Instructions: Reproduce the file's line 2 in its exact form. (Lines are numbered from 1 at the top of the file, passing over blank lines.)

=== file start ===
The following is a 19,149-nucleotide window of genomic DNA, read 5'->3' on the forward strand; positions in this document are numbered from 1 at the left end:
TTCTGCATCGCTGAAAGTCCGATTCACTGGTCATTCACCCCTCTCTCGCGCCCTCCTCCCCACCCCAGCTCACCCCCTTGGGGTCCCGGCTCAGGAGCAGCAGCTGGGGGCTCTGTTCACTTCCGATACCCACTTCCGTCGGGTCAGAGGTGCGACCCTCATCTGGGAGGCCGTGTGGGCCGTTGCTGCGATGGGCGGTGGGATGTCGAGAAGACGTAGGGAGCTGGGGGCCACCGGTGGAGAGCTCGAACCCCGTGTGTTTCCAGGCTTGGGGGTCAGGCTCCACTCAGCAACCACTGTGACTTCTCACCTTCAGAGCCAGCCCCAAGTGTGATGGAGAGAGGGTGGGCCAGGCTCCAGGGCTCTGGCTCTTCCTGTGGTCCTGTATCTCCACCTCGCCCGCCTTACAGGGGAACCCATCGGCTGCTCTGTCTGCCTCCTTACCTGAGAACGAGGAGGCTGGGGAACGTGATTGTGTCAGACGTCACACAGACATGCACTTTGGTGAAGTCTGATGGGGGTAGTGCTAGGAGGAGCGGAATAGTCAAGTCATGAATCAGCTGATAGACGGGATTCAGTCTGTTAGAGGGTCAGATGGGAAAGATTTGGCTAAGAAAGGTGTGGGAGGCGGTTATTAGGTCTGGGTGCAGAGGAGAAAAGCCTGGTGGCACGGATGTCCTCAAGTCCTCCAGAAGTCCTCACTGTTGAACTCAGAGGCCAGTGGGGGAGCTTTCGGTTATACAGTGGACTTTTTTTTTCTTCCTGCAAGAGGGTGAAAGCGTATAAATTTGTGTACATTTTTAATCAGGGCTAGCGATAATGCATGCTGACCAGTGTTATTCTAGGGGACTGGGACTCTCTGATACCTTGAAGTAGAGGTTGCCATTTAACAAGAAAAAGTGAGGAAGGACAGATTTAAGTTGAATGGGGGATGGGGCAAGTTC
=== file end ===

TTCTGCATCGCTGAAAGTCCGATTCACTGGTCATTCACCCCTCTCTCGCGCCCTCCTCCCCACCCCAGCTCACCCCCTTGGGGTCCCGGCTCAGGAGCAGCAGCTGGGGGCTCTGTTCACTTCCGATACCCACTTCCGTCGGGTCAGAGGTGCGACCCTCATCTGGGAGGCCGTGTGGGCCGTTGCTGCGATGGGCGGTGGGATGTCGAGAAGACGTAGGGAGCTGGGGGCCACCGGTGGAGAGCTCGAACCCCGTGTGTTTCCAGGCTTGGGGGTCAGGCTCCACTCAGCAACCACTGTGACTTCTCACCTTCAGAGCCAGCCCCAAGTGTGATGGAGAGAGGGTGGGCCAGGCTCCAGGGCTCTGGCTCTTCCTGTGGTCCTGTATCTCCACCTCGCCCGCCTTACAGGGGAACCCATCGGCTGCTCTGTCTGCCTCCTTACCTGAGAACGAGGAGGCTGGGGAACGTGATTGTGTCAGACGTCACACAGACATGCACTTTGGTGAAGTCTGATGGGGGTAGTGCTAGGAGGAGCGGAATAGTCAAGTCATGAATCAGCTGATAGACGGGATTCAGTCTGTTAGAGGGTCAGATGGGAAAGATTTGGCTAAGAAAGGTGTGGGAGGCGGTTATTAGGTCTGGGTGCAGAGGAGAAAAGCCTGGTGGCACGGATGTCCTCAAGTCCTCCAGAAGTCCTCACTGTTGAACTCAGAGGCCAGTGGGGGAGCTTTCGGTTATACAGTGGACTTTTTTTTTCTTCCTGCAAGAGGGTGAAAGCGTATAAATTTGTGTACATTTTTAATCAGGGCTAGCGATAATGCATGCTGACCAGTGTTATTCTAGGGGACTGGGACTCTCTGATACCTTGAAGTAGAGGTTGCCATTTAACAAGAAAAAGTGAGGAAGGACAGATTTAAGTTGAATGGGGGATGGGGCAAGTTC